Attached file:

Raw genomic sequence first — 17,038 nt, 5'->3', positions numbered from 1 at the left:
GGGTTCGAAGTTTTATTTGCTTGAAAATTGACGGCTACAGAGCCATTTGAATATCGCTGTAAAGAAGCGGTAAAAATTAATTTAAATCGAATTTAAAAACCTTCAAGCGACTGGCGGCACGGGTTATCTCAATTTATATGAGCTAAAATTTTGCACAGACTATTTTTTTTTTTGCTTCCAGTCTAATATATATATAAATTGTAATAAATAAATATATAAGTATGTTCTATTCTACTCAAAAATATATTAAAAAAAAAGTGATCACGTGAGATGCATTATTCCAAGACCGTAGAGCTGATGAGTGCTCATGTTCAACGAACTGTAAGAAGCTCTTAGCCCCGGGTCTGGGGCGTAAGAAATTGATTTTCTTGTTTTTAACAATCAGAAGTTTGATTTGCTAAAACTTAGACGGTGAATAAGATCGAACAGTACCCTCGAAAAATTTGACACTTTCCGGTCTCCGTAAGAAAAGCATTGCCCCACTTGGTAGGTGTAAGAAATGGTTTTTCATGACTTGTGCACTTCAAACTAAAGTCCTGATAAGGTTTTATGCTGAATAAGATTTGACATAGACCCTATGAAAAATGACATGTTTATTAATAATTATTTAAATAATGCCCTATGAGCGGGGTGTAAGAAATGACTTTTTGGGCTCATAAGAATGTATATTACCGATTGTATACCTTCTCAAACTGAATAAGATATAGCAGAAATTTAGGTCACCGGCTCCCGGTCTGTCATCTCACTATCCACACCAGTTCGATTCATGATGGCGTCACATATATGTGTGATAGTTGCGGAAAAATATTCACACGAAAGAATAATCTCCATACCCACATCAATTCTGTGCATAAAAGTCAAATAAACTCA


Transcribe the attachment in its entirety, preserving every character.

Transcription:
Raw genomic sequence first — 17,038 nt, 5'->3', positions numbered from 1 at the left:
GGGTTCGAAGTTTTATTTGCTTGAAAATTGACGGCTACAGAGCCATTTGAATATCGCTGTAAAGAAGCGGTAAAAATTAATTTAAATCGAATTTAAAAACCTTCAAGCGACTGGCGGCACGGGTTATCTCAATTTATATGAGCTAAAATTTTGCACAGACTATTTTTTTTTTTGCTTCCAGTCTAATATATATATAAATTGTAATAAATAAATATATAAGTATGTTCTATTCTACTCAAAAATATATTAAAAAAAAAGTGATCACGTGAGATGCATTATTCCAAGACCGTAGAGCTGATGAGTGCTCATGTTCAACGAACTGTAAGAAGCTCTTAGCCCCGGGTCTGGGGCGTAAGAAATTGATTTTCTTGTTTTTAACAATCAGAAGTTTGATTTGCTAAAACTTAGACGGTGAATAAGATCGAACAGTACCCTCGAAAAATTTGACACTTTCCGGTCTCCGTAAGAAAAGCATTGCCCCACTTGGTAGGTGTAAGAAATGGTTTTTCATGACTTGTGCACTTCAAACTAAAGTCCTGATAAGGTTTTATGCTGAATAAGATTTGACATAGACCCTATGAAAAATGACATGTTTATTAATAATTATTTAAATAATGCCCTATGAGCGGGGTGTAAGAAATGACTTTTTGGGCTCATAAGAATGTATATTACCGATTGTATACCTTCTCAAACTGAATAAGATATAGCAGAAATTTAGGTCACCGGCTCCCGGTCTGTCATCTCACTATCCACACCAGTTCGATTCATGATGGCGTCACATATATGTGTGATAGTTGCGGAAAAATATTCACACGAAAGAATAATCTCCATACCCACATCAATTCTGTGCATAAAAGTCAAATAAACTCA